There, they won all three of their group games against Algeria, Russia and South Korea to reach the Round of 16 where they edged past a resilient United States side after extra time. But in the quarter-finals, they were undone by eventual runners-up Argentina due to Gonzalo Higuain's eighth-minute strike.
Though they only reached the last eight, Belgium became the first ever country without a major trophy to sit on top of the World Rankings in 2015 and their qualifying record, taking 23 of 30 points in Euro 2016 qualifying after 26 of a possible 30 in 2014 World Cup qualifying, is among the best under Wilmots.
As such, he was recognised as the Best Coach of the Year by Globe Soccer Awards in 2015 - having previously been commended as Belgian Coach of the Year in both 2013 and 2014.
His record, 30 wins from 43 games as of June 1, stands him as the most successful ever Belgium manager to have taken charge of more than one match - losing just six matches across four years.
The question remains to be seen as to whether Wilmots can get this golden generation of Belgian players to deliver on the big stage, but boasting some of the best talents from the Premier League and Europe's other top leagues, Wilmots has all the tools at his disposal to construct a tilt for the title.
Renowned for his work in bringing youth through the ranks to the senior squad, there are few better than the current manager to lead Belgium into a new age and the fact they are considered such strong contenders this summer is a testament to their progress under his stewardship.
And he'll be aware that the only way to really consolidate their development is with a successful campaign in France, something that isn't exactly out of the question.
Strengths and weaknesses
To put it simply, Belgium's biggest strength is the incredible amount of quality they boast throughout the squad - particularly in the final third.
They have the ability to field a number of different systems but a 4-2-3-1 seems most likely, allowing Wilmots to field De Bruyne centrally, Eden Hazard and Mertens on either wing behind Lukaku leading the line.
The highest ranked European national team for a reason, Belgium have a strong spine throughout the side - with tough-tackling midfielders Axel Witsel and Moussa Dembélé and the energetic Radja Nainggolan among Wilmots' options.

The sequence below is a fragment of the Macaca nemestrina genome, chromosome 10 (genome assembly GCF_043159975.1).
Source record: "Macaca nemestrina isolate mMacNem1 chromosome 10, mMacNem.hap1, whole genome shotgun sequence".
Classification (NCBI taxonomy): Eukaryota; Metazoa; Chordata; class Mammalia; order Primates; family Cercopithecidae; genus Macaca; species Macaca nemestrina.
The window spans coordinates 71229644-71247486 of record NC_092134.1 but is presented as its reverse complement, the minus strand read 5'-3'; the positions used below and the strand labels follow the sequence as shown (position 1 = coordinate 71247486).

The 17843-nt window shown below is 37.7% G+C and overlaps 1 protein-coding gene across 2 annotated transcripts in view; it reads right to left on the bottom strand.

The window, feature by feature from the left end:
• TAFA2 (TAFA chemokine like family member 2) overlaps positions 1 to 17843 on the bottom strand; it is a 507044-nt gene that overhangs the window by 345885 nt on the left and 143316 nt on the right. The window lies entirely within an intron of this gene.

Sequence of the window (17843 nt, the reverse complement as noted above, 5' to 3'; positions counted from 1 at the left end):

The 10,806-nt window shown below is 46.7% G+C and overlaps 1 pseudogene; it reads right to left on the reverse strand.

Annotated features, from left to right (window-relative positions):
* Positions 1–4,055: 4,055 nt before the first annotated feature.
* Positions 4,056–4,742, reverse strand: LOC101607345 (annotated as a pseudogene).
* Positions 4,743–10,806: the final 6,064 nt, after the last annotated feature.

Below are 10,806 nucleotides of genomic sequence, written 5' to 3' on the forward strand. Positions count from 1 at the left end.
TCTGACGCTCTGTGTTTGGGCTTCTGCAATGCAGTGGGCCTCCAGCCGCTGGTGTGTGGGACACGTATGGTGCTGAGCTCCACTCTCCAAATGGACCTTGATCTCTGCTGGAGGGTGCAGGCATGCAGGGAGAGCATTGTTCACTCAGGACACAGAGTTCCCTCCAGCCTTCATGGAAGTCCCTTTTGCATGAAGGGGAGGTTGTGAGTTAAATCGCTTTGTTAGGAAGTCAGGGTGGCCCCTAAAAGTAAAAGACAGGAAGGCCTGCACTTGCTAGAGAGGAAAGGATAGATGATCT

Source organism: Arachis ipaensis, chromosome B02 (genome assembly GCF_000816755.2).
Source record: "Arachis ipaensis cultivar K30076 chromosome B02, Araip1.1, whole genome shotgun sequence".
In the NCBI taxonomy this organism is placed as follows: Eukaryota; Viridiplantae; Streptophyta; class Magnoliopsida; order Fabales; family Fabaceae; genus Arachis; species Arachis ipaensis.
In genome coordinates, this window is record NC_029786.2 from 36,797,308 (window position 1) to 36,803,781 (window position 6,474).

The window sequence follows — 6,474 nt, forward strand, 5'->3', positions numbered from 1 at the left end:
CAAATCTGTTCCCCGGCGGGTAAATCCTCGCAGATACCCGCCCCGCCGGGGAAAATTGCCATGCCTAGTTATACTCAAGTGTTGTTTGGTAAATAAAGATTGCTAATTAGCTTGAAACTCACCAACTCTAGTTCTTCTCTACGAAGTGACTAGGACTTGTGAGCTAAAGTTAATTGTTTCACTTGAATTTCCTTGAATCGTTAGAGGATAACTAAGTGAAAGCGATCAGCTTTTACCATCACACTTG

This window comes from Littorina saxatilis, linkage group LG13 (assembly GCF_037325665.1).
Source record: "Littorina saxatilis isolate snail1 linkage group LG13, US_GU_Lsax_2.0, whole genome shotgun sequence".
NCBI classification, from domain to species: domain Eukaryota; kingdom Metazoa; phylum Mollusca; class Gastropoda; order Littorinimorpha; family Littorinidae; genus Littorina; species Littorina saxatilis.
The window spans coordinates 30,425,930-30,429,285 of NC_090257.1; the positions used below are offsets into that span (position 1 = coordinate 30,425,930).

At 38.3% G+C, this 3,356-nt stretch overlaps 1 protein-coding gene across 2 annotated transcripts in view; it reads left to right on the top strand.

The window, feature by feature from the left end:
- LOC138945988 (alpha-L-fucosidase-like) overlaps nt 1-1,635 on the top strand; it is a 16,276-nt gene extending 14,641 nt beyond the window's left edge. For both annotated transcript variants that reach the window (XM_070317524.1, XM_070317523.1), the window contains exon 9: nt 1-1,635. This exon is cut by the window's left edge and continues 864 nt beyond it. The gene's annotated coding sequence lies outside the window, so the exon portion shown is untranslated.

Furthermore, in central defence, they're equally as strong. They may lack Manchester City's Kompany, but as well as Tottenham Hotspur duo Toby Alderweireld and Jan Vertonghen, Wilmots has regularly hailed Jason Denayer - whose future looks bright - as the obvious successor to Kompany.
One particularly weak area of their squad, however, is at full-back - where they can find themselves bereft of options. In recent years, with skipper Kompany the mainstay of their defence, centre-backs such as Alderweireld and Vertonghen have often been shunted out wide.
In some of their friendlies, defensive midfielder Witsel was even deployed at right-back. This leaves their side without much attacking width, with all of the Red Devils' forwards bar Carrasco having a tendency to cut inside the pitch rather than stay out wide.
Jordan Lukaku, brother of striker Romelu, is one of the potential solutions on the left - while Thomas Meunier or Laurent Ciman could also play on the right of defence.
However, it's likely that Wilmots will stick with natural centre-backs on either side - which leaves them somewhat vulnerable, although they'll hope to maintain their defensive record from qualifying through to the tournament proper.
Key player: Kevin De Bruyne
Belgium's team is brimming with overwhelming individual quality, making it a difficult ask to pick out just one key player but of the available candidates: Kevin De Bruyne is arguably the stand-out.
With seven goals and nine assists in 25 Premier League appearances in his first season for Manchester City, De Bruyne put an unsuccessful stay at Chelsea in the past as he comprehensively quashed any doubts about his ability to play in England.